Wednesday, March 21, 2012

How To Turn Facts Into a Story

This sounds darn good, doesn't it?

The Northern European countries earn their prosperity not through low taxation but through high taxation sufficient to pay for government. In five of the seven countries, Denmark, Germany, Norway, Netherlands, and Sweden, government spending as a share of GDP is much higher than in the U.S. These countries enjoy much better public services, better educational outcomes, more gainful employment, higher trade balances, lower poverty, and smaller budget deficits. High-quality government services reach all parts of the society. The U.S., stuck with its politically induced "low-tax trap," ends up with crummy public services, poor educational outcomes, high and rising poverty, and a huge budget deficit. The Northern European countries earn their prosperity not through low taxation but through high taxation sufficient to pay for government. In five of the seven countries, Denmark, Germany, Norway, Netherlands, and Sweden, government spending as a share of GDP is much higher than in the U.S. These countries enjoy much better public services, better educational outcomes, more gainful employment, higher trade balances, lower poverty, and smaller budget deficits. High-quality government services reach all parts of the society. The U.S., stuck with its politically induced "low-tax trap," ends up with crummy public services, poor educational outcomes, high and rising poverty, and a huge budget deficit to boot.
(From How N. Europe Exposes GOP Tax Policy Lies)

The above is a perfect liberal argument, perfectly tuned to NOT convince a conservative. In fact, because of the form of the argument - a set of logical statements that conclude that it's better for everyone (the greatest good for the greatest number) if taxes are higher - conservatives will see it as fundamentally IMMORAL.

This is hard for a liberal to understand, but it's true, and if you accept that, you're much more likely to be able to craft communications that conservatives will accept.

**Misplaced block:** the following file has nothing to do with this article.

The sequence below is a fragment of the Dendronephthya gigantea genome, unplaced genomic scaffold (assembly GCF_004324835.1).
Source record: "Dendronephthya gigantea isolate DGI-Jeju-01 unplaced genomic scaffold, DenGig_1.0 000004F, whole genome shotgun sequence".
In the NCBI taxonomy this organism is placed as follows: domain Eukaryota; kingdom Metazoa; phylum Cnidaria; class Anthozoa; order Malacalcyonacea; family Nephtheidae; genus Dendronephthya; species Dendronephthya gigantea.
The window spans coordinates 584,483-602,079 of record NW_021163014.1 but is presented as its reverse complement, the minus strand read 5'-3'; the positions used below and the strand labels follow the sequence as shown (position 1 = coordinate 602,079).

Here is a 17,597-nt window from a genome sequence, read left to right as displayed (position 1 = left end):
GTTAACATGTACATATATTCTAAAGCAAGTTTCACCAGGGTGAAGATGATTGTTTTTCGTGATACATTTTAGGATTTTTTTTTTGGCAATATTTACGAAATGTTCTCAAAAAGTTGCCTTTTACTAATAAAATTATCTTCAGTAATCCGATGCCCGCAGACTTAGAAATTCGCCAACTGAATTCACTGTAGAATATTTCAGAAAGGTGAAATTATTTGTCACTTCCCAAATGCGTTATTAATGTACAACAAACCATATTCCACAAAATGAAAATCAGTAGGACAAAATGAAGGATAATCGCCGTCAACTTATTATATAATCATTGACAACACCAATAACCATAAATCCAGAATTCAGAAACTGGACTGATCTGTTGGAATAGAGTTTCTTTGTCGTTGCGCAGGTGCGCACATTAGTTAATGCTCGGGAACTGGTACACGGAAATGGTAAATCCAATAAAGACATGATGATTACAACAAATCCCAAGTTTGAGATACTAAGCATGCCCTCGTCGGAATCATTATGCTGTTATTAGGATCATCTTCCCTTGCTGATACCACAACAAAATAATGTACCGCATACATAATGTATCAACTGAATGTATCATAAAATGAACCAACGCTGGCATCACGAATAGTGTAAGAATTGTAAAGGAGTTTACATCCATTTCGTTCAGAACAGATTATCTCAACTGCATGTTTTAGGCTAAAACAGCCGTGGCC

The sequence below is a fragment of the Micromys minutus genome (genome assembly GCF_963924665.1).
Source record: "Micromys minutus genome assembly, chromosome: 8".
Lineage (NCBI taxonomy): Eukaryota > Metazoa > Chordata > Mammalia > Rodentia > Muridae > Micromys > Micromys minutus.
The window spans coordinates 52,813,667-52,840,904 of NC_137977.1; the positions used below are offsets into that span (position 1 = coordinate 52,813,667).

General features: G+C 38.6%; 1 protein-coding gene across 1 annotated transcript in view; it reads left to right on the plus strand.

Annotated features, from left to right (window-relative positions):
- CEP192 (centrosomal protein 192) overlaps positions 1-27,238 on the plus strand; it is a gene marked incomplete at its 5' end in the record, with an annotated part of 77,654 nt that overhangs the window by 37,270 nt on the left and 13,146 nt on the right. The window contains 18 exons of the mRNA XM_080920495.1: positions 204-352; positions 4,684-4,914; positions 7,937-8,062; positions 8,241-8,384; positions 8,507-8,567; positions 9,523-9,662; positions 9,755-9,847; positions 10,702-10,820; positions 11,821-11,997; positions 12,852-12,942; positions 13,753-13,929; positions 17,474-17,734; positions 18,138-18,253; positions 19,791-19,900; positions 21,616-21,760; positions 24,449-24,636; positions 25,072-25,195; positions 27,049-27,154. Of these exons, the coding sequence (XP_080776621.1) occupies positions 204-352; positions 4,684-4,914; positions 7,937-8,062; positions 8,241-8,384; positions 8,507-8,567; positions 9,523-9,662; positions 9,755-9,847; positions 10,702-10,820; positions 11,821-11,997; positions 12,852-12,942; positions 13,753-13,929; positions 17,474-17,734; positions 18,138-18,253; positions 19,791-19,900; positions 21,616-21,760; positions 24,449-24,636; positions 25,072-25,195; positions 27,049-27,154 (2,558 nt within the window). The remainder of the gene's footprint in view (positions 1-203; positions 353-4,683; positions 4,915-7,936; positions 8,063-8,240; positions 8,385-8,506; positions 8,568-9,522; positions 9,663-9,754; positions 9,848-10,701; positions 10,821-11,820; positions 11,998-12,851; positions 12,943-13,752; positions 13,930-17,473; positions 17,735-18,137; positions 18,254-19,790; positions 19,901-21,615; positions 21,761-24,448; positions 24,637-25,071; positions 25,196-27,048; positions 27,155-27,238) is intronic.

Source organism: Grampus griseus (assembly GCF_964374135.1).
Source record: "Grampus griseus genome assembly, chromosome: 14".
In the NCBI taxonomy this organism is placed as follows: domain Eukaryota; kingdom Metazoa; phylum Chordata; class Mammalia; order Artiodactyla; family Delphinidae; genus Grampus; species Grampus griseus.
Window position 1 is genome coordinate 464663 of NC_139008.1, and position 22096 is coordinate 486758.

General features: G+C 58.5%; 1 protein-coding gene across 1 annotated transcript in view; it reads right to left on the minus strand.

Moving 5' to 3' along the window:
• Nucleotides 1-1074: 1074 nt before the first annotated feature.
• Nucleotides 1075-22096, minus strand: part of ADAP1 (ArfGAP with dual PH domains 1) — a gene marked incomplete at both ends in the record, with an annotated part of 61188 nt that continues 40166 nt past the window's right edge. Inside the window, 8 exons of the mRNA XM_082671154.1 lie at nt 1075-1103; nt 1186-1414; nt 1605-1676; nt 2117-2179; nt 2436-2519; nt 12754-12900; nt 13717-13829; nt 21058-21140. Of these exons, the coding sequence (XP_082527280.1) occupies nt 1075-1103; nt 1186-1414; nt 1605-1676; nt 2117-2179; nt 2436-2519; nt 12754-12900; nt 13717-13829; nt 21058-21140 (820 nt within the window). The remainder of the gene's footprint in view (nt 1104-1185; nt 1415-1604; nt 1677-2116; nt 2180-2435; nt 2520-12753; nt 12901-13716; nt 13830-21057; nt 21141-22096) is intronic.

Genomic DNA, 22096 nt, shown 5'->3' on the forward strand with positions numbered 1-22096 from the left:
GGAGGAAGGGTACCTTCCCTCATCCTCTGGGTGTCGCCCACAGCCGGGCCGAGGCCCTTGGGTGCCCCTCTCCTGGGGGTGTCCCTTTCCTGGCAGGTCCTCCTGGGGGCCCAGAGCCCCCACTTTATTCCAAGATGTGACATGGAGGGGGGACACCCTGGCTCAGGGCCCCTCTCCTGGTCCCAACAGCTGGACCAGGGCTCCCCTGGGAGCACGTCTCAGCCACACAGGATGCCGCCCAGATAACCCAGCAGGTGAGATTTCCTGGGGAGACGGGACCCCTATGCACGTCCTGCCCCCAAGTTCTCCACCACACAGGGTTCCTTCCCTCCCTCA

How do you make an argument about the benefits of European levels of taxation in such a way that a conservative will agree with you? Well, this is not the easiest place to start, but let's try.

One approach is to reformat these "facts" into a story about a particular person, someone who's very identifiable for a normal conservative person, like a worker who has a sick child or sister, who, due to the safety net, was able to ensure his daughter was cured of her rare disease without going bankrupt. This would be a lot more effective. And the person could say, "Well, I do have to pay a lot of taxes, but the peace of mind I have in case Monika gets sick again is priceless. I can't imagine the stress it must cause people who don't have level of protection. It's health insurance, but because everyone in the country participates, it means we get the best care, as good or better as I could get anywhere in the world. And compared to the insurance companies, I have a lot more faith that the public insurance plan isn't wasting my money."

Let's do a little analysis here - the original story is very compact, and "self-evidently" compelling if you like that kind of thing. However, the new version of the story is a) engaging, b) human, c) sympathetic, d) reassuring, and e) acts as positioning against a lot of different types of attacks. Because the story is the experience of a single person, rather than a statistic, it's much more compelling as a moral story - statistics always seem suspect from a moral perspective, even if they are "scientifically" more accurate.

No comments:

Post a Comment